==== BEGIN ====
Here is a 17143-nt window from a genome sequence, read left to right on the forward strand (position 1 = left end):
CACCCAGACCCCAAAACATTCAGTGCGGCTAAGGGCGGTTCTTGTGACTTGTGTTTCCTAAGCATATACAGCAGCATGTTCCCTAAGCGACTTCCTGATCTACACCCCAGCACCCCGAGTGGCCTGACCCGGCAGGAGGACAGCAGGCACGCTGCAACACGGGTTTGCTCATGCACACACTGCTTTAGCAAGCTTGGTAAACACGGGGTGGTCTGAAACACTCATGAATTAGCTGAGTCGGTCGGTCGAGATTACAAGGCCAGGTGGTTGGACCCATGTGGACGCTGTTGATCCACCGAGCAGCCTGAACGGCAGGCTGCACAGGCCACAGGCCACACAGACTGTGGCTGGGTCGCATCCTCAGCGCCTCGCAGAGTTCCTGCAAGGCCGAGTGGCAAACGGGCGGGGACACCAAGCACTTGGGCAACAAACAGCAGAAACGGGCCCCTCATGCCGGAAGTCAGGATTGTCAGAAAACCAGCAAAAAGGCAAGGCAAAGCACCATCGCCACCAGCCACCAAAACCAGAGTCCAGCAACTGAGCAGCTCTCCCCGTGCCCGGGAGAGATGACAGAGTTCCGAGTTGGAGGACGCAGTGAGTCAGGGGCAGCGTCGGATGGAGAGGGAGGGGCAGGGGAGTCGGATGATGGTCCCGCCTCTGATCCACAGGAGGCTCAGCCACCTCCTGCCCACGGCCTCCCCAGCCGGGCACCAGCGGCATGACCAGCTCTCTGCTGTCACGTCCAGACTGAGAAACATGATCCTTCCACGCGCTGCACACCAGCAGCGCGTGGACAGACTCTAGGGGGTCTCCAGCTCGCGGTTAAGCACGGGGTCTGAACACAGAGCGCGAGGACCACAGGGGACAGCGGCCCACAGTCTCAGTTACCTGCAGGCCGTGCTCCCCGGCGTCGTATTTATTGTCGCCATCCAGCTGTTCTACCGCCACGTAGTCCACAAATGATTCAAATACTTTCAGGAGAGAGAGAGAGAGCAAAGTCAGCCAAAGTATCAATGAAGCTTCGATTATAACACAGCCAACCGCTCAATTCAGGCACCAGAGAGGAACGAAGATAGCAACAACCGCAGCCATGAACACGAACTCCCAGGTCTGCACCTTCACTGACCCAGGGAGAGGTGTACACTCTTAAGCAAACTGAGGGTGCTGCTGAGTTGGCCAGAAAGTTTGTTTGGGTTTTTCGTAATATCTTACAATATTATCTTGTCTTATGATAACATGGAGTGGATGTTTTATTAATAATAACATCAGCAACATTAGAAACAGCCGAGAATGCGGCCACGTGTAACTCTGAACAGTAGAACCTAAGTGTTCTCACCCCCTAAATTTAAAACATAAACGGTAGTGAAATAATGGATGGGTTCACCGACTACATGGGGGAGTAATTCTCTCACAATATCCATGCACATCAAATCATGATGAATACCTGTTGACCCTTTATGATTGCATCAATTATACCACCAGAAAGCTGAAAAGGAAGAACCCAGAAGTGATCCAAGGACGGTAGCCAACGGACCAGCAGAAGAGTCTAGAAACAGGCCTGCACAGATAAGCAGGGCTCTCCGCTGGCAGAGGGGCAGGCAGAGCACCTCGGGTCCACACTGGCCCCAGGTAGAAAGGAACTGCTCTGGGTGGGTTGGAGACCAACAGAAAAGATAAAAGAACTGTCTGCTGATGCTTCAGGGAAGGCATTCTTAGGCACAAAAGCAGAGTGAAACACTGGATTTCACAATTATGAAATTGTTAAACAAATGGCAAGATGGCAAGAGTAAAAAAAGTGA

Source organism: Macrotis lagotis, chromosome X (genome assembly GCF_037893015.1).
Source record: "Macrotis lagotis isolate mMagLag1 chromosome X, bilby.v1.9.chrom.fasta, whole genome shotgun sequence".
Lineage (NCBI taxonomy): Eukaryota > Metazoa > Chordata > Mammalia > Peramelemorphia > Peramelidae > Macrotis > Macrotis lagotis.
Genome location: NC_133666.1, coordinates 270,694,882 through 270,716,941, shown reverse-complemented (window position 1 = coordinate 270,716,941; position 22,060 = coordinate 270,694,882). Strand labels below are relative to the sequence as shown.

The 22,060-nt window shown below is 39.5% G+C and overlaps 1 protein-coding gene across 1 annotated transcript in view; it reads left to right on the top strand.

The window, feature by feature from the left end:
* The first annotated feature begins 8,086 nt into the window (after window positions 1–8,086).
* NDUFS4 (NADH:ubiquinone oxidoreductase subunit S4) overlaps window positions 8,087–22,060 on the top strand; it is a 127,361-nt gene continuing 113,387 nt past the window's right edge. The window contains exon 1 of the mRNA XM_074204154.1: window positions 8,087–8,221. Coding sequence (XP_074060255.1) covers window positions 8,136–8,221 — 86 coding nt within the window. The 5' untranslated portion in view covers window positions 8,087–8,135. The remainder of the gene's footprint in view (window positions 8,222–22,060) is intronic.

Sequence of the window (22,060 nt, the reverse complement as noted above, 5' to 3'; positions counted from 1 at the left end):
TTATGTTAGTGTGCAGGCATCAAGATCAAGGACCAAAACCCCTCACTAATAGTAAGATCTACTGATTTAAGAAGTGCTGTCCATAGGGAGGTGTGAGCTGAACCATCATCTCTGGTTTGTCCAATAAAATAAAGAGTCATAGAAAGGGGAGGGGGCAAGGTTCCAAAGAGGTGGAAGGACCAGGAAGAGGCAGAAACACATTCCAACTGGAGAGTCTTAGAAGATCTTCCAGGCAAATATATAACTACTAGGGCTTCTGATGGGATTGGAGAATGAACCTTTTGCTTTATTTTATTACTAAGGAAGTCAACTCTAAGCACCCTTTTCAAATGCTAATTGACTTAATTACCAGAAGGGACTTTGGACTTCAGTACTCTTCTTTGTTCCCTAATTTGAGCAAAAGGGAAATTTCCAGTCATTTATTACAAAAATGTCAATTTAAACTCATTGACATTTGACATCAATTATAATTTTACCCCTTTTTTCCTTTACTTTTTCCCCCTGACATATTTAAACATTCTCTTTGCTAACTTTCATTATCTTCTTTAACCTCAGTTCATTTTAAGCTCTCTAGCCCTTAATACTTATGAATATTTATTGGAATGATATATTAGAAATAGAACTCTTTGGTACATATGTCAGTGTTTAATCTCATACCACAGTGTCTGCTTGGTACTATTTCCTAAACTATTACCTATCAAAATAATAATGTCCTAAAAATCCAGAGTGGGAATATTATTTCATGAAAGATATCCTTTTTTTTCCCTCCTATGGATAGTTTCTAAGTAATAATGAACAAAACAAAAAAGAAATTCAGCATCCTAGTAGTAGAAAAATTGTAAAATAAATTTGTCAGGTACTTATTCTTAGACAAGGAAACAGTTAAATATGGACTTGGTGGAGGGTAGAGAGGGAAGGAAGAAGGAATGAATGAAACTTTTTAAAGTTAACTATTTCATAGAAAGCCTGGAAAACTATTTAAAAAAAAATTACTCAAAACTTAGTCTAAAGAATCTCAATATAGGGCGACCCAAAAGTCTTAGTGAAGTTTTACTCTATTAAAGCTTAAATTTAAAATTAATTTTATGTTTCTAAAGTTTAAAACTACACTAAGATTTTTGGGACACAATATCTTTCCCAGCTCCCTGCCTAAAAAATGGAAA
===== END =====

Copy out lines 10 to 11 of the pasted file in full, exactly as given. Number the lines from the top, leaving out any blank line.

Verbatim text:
* NDUFS4 (NADH:ubiquinone oxidoreductase subunit S4) overlaps window positions 8,087–22,060 on the top strand; it is a 127,361-nt gene continuing 113,387 nt past the window's right edge. The window contains exon 1 of the mRNA XM_074204154.1: window positions 8,087–8,221. Coding sequence (XP_074060255.1) covers window positions 8,136–8,221 — 86 coding nt within the window. The 5' untranslated portion in view covers window positions 8,087–8,135. The remainder of the gene's footprint in view (window positions 8,222–22,060) is intronic.

Sequence of the window (22,060 nt, the reverse complement as noted above, 5' to 3'; positions counted from 1 at the left end):